I entered the gates on orientation day feeling anxious about the coming three years. I didn’t know if I’d ever find a place to belong.
That fear pretty much flew out the window in the next hour when I watched the college’s western dance society (Enigma) perform for the first time. Talented, confident, beautiful dancers – these girls were everything I wanted to be. A decision was made. I was going to audition, and become an ‘Enigma girl’.
After a jittery first round and a more confident second round, I made it! The day of my selection to the team defined everything about the rest of my time in college.
Rushing off to practice at 2 pm became the highlight of my day. Those three hours every day of literally stretching my body to new limits, sweating right from the first roll down, and some occasional blood, taught me how to persevere, to not give up easily. I became a stronger person – in every way!
Being one of the only self-choreographed teams in the University at that point, we had to put in a lot more effort than other colleges since we had to build our entire routine from scratch – from choreography to formation, costumes, make-up. But boy, were we good at it. I never get tired of bragging about how we won every competition, every fest we ever went for in my first year.
The three years spent in the team, including one year spent leading it, have given me life skills that go beyond the stage. You learn that what makes a good team isn’t skill or talent, it’s shared passion and a common goal to take that passion to the highest possible point. We had our share of arguments, situations turned ugly at one point. But when I look back at it now, I realise how each of those moments taught us how to be better leaders. Each split warm-up that left us limping, was also a lesson in what it means to be regular in your work. Each complicated lift taught us what the phrase ‘one-for-all and all-for-one’ really means.
We’ve grumbled at how much our seniors pushed us, made us repeat a single step some 20 times. Today, it has translated into a strive for perfection in everything I do. When you see the results of hard work and not settling for mediocrity, there’s no going back.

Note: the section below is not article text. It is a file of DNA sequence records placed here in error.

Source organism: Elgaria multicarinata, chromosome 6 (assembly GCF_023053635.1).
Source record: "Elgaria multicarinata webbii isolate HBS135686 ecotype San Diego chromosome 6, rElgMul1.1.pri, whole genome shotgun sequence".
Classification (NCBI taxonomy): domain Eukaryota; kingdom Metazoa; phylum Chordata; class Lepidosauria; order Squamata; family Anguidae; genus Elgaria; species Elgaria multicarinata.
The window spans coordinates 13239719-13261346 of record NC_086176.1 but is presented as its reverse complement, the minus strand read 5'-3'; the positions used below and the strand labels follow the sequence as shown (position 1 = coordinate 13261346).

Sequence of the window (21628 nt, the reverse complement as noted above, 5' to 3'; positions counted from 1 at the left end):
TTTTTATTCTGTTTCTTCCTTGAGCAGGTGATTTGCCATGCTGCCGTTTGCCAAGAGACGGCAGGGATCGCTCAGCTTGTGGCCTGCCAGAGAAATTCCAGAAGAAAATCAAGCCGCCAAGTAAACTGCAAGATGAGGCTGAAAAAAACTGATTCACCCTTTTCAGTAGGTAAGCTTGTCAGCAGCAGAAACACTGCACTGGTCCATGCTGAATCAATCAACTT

And figuring out how to get a team of 15 from one competition in North Campus to another in the South Campus in just an hour is a crash course in military-level time management.
The one thing almost everyone who has ever been part of an active society in DU can swear by is the strong bonds you create within the team. You may not always agree with each other on how things should be run, but this family you build is unwavering in its support. No matter how bad things get for you, or the team, you know that these are the people who’ve got your back. My seniors were my mentors, my fellow batchmates were my rock-solid support system, and my juniors taught me how to constantly innovate myself.
It’s hard to put this incredible journey in a limited set of words. Each rehearsal, each early morning competition, and each team member has meant so much, taught me so much, and is cherished so much. Even as I type this, there is a reel of memories running in my mind, with flashes of our 2 to 5 rehearsals, of rushing to get to a fest, of warming up before a competition in cramped spaces, of holding hands and huddling up in a circle before a competition for a pep talk, of screaming our lungs out for the team, of the bright lights of the stage and the rush of performance.
If anyone ever asks me about my college life and the things I cherish most, I’d never be able to tell them about amazing lectures, classmates, strange professors, or anything course-related. Even though I was in one of the best journalism colleges in Delhi University, and my faculty was great, so were my classmates. My college life began and ended in the auditorium of Kamala Nehru College.